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HomeBusinessChina asks large banks to stagger and adjust dollar purchases: sources

China asks large banks to stagger and adjust dollar purchases: sources

China asks large banks to stagger and adjust dollar purchases: sources

The illustration shows US dollar and Chinese yuan banknotes.

In this illustration taken on January 30, 2023, US dollar and Chinese yuan bills are seen. REUTERS/Dado Ruvic/Illustration/File photo Acquire license rights

SHANGHAI, Sept 14 (Reuters) – China’s central bank has asked some of the country’s largest lenders to refrain from immediately squaring their currency positions in the market and to keep positions open for a time to ease pressure on the market. falls on the yuan. said two sources with knowledge of the matter.

As part of this informal “window guidance”, banks have been asked not to balance their positions in the interbank foreign exchange markets after any sale of US dollars to clients, until their spot foreign exchange position reaches a certain level. , sources said.

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Most banks are allowed to maintain a net short or long foreign currency position in the dollar-yuan spot markets, within defined limits.

The move would effectively mean that some of the heavy dollar purchases by companies would be absorbed by banks and remain on their books for a while, thus partially reducing downward pressure on the yuan.

The directive emerged from a meeting the People’s Bank of China (PBOC) held with some commercial banks earlier this week, the sources said. Banks were also told that companies requiring purchases of $50 million or more will have to seek approval from the central bank, Reuters reported.

The Chinese yuan has lost more than 5% against the dollar so far this year, trading at 7.2735 per dollar on Thursday, becoming one of Asia’s worst-performing currencies for 2023.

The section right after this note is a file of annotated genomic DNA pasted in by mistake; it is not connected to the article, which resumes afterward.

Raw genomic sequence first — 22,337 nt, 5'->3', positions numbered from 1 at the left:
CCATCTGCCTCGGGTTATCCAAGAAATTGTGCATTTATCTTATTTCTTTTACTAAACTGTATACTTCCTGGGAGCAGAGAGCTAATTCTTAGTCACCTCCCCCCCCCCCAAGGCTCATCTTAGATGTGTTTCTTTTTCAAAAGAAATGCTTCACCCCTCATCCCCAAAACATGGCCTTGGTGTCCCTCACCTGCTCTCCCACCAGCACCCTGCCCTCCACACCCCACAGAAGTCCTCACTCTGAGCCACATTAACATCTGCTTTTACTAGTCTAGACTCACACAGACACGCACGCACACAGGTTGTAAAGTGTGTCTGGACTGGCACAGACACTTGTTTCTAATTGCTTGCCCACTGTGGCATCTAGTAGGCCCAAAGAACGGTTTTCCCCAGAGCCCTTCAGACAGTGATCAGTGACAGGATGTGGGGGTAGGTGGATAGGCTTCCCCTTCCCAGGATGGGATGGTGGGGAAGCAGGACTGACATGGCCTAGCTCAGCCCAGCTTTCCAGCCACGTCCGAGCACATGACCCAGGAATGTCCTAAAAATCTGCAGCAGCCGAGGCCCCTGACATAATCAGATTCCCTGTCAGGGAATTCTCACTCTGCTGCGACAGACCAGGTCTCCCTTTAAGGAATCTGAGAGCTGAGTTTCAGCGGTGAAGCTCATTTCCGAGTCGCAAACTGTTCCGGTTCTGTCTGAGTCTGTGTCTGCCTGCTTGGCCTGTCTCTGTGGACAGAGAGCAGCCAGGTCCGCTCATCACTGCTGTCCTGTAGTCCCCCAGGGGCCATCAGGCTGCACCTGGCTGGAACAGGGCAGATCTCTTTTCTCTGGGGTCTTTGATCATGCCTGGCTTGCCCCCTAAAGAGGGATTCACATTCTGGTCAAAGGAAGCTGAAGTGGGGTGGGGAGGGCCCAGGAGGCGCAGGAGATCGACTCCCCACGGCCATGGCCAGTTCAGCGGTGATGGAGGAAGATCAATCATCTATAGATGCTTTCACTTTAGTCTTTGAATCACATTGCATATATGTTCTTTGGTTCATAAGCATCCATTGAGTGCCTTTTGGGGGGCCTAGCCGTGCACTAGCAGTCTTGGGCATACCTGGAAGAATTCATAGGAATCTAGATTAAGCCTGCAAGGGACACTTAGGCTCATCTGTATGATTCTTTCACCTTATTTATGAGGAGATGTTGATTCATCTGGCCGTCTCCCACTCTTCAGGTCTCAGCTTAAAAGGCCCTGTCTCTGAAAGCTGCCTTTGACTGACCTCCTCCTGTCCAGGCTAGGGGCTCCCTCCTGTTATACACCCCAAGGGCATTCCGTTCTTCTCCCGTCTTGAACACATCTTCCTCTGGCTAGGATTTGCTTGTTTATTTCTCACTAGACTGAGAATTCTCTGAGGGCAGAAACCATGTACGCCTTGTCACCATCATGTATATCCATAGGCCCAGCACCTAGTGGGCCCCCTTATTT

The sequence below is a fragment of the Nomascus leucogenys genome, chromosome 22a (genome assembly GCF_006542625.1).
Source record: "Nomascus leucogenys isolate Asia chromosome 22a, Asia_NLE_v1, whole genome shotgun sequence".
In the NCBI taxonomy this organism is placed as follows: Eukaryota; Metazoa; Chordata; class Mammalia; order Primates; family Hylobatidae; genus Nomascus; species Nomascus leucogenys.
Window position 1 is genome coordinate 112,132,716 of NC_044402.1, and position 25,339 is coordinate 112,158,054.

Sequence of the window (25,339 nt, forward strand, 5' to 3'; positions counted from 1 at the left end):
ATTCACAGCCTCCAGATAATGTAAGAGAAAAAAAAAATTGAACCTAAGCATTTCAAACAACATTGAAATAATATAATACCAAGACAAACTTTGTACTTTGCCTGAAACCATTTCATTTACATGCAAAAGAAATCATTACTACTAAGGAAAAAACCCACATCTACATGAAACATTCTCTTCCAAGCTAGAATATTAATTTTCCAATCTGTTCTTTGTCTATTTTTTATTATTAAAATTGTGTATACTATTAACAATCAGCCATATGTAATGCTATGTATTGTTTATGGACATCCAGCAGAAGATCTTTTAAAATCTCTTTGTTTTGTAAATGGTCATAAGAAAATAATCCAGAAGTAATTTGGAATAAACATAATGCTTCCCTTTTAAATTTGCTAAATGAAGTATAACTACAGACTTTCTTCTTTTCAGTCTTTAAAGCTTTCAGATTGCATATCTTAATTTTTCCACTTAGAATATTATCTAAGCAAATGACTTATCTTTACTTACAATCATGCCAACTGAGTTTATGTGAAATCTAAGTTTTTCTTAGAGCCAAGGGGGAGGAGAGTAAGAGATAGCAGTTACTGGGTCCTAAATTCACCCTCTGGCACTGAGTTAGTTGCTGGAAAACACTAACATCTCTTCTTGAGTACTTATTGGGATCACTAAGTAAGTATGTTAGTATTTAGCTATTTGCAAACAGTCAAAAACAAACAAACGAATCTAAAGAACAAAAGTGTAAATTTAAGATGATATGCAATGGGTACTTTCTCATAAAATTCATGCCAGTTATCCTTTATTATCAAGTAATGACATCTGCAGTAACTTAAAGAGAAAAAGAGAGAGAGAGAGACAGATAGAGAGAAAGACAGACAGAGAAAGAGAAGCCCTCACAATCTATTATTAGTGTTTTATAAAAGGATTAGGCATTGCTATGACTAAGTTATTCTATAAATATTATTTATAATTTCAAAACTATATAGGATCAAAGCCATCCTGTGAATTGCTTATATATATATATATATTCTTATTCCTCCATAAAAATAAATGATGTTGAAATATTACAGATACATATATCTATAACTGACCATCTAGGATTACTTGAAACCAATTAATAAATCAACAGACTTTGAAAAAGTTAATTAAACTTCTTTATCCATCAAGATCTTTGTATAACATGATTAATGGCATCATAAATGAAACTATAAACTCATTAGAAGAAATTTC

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The People’s Bank of China (PBOC) did not immediately respond to Reuters’ request for comment.


The People’s Bank of China’s latest efforts to smooth currency moves come just ahead of China’s Golden Week holiday in early October, which traditionally sees a surge in overseas travel and demand for dollars. .

Sources who received the directive said banks were also asked to encourage their customers to postpone dollar purchases.

Widening yield differentials with other major economies, particularly the United States, and a faltering domestic economic recovery have added pressure on the yuan. Its steady decline has also led to an unbalanced market, as exporters retain their dollar profits in deposits rather than converting them into yuan or renminbi, as the local currency is known in China.

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“The source of the renminbi’s weakness is very simple that interest rates in China are low, activity in China is slow, and therefore the rate of return on marginal capital invested in China is not as great as in elsewhere and therefore that impacts capital flows,” said Sid Mathur, head of macroeconomic strategy for Asia-Pacific and emerging markets research at BNP Paribas.


China’s foreign exchange self-regulatory body said on Monday it will resolutely defend the risks of the yuan going overboard and pledged to take measures where necessary to correct unilateral and pro-cyclical activities, according to a statement released by the People’s Bank of China.

In recent months, China has intensified its efforts to slow the pace of the yuan’s decline by setting persistently stronger-than-expected midpoints. Earlier this month, it announced that it would increase the supply of dollars by reducing the amount of foreign currency that banks must reserve.

Chinese authorities “are simply smoothing out the cycle. They want to avoid herd behavior. They want to avoid a scenario where the market feels like they might be losing control. And so they are simply using different administrative tools to smooth out the price action.” Mathur said. saying.

Sources told Reuters last month that China’s currency regulators asked some banks to reduce or postpone their purchases of US dollars to curb the depreciation of the yuan.

Shanghai Newsroom Report Edited by Shri Navaratnam

Our standards: the Thomson Reuters Trust Principles.

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